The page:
Until the 1940s, motion pictures were almost always received, filmed, and shown in black-and-white. Recently, several companies have begun to mechanically add color to these old and often classic films. This process, known as colorization or color-recoding, has motion picture artists enraged. These filmmakers believe that no one should have the right to alter a completed work of art. The author reviews the background of this controversy, surveys several possible legal causes of action which filmmakers may use to protect their black-and-white films, and concludes that directors and other film artists are not powerless and can successfully use existing laws to prevent color-recoding.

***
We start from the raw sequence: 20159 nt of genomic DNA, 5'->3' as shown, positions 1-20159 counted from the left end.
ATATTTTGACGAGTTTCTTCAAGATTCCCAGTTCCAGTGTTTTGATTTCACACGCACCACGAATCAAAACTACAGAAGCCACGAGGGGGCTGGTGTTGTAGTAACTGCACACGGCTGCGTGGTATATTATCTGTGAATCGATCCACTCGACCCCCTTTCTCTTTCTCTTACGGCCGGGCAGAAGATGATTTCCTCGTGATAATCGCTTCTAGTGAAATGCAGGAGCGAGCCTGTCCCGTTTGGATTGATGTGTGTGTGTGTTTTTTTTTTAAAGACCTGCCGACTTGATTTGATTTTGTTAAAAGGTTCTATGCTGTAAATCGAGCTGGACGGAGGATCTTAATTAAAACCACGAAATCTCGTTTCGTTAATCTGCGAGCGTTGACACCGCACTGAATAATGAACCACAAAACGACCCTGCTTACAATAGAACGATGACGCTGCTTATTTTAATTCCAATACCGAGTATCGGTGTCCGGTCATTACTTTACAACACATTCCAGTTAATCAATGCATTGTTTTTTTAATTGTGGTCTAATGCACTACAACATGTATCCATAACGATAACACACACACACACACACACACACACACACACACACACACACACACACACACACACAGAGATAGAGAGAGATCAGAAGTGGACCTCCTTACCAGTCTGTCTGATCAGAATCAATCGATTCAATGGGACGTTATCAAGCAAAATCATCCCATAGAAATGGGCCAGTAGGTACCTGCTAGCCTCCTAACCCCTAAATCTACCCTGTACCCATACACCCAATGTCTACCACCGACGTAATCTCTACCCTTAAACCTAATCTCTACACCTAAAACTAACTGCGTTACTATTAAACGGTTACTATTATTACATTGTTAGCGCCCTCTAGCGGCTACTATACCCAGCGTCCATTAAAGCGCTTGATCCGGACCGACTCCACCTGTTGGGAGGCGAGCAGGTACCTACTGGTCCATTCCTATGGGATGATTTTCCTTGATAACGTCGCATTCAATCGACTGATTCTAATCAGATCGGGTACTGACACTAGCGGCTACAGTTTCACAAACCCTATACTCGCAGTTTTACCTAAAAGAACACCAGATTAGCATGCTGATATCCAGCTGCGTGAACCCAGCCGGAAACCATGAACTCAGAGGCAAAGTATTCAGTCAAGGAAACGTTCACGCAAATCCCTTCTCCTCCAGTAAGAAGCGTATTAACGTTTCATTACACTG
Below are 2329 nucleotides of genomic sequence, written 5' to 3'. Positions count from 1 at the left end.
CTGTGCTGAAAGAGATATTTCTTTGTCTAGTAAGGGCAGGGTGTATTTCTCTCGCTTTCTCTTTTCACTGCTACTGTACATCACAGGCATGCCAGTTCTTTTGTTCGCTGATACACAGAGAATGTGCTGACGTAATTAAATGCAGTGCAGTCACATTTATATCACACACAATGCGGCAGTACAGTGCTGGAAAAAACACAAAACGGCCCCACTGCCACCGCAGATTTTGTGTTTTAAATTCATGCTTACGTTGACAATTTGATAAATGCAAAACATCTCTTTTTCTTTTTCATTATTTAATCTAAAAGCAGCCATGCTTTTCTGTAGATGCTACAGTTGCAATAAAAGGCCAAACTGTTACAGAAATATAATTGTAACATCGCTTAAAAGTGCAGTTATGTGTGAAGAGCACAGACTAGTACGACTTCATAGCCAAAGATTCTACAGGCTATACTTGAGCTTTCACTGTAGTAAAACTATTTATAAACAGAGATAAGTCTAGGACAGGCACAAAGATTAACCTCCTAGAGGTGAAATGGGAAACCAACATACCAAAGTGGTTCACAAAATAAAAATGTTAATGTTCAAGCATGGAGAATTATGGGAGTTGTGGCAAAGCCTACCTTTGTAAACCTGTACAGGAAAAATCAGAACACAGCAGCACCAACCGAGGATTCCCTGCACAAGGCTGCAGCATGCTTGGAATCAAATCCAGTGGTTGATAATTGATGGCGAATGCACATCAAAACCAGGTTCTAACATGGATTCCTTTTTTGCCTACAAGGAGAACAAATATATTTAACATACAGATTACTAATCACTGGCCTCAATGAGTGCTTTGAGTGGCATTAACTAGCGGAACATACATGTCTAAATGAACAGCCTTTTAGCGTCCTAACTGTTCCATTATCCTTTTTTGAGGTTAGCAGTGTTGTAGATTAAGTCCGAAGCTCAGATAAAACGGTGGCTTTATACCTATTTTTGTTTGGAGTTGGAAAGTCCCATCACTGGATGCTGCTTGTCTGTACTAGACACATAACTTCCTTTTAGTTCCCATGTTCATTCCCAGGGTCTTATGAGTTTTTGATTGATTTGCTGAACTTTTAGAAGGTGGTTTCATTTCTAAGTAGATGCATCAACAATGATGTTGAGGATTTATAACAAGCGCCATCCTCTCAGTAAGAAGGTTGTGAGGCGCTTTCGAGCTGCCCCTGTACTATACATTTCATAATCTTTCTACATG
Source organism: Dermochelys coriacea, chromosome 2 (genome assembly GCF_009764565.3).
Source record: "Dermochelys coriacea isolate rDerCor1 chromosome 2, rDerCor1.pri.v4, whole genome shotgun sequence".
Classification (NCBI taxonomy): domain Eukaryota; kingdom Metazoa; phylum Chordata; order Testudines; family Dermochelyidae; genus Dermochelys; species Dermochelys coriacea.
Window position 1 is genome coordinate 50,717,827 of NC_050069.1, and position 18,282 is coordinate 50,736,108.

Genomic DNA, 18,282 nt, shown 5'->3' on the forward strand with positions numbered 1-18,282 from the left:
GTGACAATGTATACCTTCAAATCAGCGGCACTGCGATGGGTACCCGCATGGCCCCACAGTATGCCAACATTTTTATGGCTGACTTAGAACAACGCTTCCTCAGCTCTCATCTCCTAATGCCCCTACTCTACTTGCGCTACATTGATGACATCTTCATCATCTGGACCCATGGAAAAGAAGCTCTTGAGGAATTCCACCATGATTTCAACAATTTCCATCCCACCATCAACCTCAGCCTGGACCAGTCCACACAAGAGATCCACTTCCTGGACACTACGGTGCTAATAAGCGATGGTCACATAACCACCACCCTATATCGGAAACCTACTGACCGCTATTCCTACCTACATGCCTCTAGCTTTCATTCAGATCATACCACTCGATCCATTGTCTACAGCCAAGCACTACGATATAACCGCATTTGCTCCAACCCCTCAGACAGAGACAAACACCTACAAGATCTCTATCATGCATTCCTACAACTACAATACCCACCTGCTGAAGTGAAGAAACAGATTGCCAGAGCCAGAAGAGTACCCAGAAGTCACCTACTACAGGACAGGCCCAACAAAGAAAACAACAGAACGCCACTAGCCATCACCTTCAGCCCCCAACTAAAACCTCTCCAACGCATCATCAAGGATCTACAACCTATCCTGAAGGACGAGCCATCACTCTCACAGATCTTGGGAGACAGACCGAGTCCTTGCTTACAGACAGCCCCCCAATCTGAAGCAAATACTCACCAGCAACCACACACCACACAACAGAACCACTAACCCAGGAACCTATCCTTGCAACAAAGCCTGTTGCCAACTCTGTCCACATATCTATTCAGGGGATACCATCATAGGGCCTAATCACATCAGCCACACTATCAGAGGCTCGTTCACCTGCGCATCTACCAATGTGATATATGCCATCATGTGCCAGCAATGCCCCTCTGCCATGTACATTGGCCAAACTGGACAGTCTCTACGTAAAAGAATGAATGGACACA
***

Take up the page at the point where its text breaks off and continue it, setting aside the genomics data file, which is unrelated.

Suzanne Ilene Schiller,
Black and White and Brilliant: Protecting Black-and-White Films from Color-Recoding,
9 Hastings Comm. & Ent. L.J. 523
Available at: https://repository.uchastings.edu/hastings_comm_ent_law_journal/vol9/iss3/4